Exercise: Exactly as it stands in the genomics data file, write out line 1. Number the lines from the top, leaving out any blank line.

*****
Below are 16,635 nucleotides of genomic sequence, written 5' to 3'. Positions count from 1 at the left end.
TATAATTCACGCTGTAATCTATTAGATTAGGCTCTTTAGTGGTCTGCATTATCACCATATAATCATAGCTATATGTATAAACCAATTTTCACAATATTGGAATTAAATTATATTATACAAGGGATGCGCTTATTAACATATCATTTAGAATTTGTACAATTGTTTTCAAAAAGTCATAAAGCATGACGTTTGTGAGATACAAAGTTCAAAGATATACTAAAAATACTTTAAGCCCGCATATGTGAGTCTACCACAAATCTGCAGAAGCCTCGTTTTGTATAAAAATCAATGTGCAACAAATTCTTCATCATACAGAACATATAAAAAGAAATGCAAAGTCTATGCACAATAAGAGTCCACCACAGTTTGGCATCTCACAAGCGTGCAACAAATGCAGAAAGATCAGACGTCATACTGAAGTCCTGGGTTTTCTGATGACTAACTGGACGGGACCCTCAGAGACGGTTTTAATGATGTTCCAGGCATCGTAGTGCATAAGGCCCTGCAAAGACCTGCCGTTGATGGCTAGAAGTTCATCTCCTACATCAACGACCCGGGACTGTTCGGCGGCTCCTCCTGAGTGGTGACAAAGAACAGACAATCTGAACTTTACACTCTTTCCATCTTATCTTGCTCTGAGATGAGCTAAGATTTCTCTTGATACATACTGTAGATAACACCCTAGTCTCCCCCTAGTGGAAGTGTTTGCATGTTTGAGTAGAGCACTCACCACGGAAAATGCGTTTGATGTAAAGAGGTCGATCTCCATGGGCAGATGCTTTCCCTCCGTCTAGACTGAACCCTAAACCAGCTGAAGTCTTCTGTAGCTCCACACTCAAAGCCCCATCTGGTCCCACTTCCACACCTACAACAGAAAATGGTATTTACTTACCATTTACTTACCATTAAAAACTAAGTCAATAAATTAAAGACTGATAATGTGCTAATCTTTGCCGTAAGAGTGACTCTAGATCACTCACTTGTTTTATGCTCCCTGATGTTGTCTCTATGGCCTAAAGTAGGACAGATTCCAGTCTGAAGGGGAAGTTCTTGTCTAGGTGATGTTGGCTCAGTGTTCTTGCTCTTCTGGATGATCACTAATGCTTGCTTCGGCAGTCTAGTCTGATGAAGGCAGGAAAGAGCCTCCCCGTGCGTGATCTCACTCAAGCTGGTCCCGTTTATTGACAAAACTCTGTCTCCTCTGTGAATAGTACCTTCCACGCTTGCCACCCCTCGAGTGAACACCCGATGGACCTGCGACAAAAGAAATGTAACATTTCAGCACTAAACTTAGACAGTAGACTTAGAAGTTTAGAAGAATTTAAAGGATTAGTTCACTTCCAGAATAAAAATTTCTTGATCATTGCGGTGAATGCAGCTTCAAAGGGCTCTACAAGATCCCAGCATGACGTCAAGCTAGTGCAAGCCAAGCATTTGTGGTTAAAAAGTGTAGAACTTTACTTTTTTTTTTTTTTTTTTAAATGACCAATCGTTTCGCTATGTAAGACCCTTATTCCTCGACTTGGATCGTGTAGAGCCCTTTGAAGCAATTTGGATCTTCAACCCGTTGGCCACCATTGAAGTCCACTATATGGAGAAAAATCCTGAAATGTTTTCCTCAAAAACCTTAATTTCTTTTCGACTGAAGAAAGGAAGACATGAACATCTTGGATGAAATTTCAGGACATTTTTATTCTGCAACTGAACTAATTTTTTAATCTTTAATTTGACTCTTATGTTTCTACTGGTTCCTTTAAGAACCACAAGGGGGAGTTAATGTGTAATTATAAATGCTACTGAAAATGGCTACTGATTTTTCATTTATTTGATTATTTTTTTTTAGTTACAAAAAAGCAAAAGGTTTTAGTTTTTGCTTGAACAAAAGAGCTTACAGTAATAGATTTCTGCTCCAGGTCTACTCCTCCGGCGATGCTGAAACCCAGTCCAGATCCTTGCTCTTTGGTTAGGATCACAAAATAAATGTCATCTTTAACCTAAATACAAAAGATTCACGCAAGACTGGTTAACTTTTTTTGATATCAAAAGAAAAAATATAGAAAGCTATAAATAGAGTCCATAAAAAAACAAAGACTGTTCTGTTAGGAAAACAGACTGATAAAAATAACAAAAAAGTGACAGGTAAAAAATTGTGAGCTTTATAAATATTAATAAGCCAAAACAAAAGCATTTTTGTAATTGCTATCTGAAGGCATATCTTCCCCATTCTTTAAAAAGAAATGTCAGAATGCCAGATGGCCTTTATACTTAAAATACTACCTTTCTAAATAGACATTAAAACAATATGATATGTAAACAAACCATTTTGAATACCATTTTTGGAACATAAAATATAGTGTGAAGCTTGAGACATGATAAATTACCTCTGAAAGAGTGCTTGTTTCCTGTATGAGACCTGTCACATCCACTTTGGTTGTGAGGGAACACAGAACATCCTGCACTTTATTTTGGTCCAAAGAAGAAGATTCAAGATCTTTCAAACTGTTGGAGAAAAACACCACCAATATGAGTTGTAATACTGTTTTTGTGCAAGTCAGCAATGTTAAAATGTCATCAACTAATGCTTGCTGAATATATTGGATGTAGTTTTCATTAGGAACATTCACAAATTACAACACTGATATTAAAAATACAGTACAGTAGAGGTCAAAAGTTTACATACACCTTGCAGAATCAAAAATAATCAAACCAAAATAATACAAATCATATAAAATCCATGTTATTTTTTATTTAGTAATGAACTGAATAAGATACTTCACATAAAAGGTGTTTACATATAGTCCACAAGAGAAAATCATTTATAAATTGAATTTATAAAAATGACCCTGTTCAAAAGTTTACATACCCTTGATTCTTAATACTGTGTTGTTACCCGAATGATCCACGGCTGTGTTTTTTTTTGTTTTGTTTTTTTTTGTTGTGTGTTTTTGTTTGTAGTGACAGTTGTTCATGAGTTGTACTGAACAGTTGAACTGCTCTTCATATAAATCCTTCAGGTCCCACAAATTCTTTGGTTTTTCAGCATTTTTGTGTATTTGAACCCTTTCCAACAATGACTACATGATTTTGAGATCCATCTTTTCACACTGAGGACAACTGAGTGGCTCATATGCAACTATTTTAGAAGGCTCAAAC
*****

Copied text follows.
Below are 16,635 nucleotides of genomic sequence, written 5' to 3'. Positions count from 1 at the left end.